When such partnerships work well they can be highly effective, though, says Eduardo Sanchez, senior vice-president for the drinks company Bacardi Martini. His company works with the Darden School at the University of Virginia and Iese in Barcelona. “The real benefit is that we get an extremely global and well-rounded programme,” he says.

This year, companies have refocused their aims in the executive education market. Chicago, Kellogg, Michigan and MIT all report that demand in programmes that concentrate on organic growth and increasing the top line through innovation. After the downsizing of the 1990s there is also now an increasing demand for programmes that will develop a new generation of leaders. “Young people need to be developed for increasingly sophisticated jobs,” says Marie Eiter, Executive Director for executive education at MIT’s Sloan school. “There’s much more of an emphasis on getting middle managers up to a higher level.”

Identifying the next generation of corporate leaders is a theme in US companies, says Steve LaCivita, associate dean for executive education at the University of Chicago, while the need for growth through innovation is a theme across Asia. The demand for companies to show a return on investment from programmes is universal, though.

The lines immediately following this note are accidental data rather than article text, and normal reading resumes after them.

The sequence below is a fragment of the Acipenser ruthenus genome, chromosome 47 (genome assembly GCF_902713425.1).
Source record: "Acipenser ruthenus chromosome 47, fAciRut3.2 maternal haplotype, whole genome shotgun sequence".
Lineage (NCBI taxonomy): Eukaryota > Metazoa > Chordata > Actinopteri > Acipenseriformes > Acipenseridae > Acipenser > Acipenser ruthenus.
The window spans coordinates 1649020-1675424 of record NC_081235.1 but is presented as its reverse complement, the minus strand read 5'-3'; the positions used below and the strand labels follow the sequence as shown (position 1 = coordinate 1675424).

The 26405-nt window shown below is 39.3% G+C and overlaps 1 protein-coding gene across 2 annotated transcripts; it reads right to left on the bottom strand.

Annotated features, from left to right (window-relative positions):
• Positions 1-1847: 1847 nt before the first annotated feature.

Although custom programmes are seen as future cash cows for business schools, there is still a lot of mileage in older style open enrolment programmes. At Michigan, for example, Ron Bendersky, associate director of executive education, says the Ross school “cannot keep up with the demand” for HR programmes.

As to the size of the world market for customised programmes, Blair Sheppard, president of Duke Corporate Education, reckons there is about $34bn of market and today’s players have scooped less than $1bn of that.

Business education has to be seen as a strategic asset, not an expense, he says. “If we can get sophisticated executives and sophisticated HR people to think that way, that’s in everybody’s interest.”

Copyright The Financial Times Limited 2019. All rights reserved.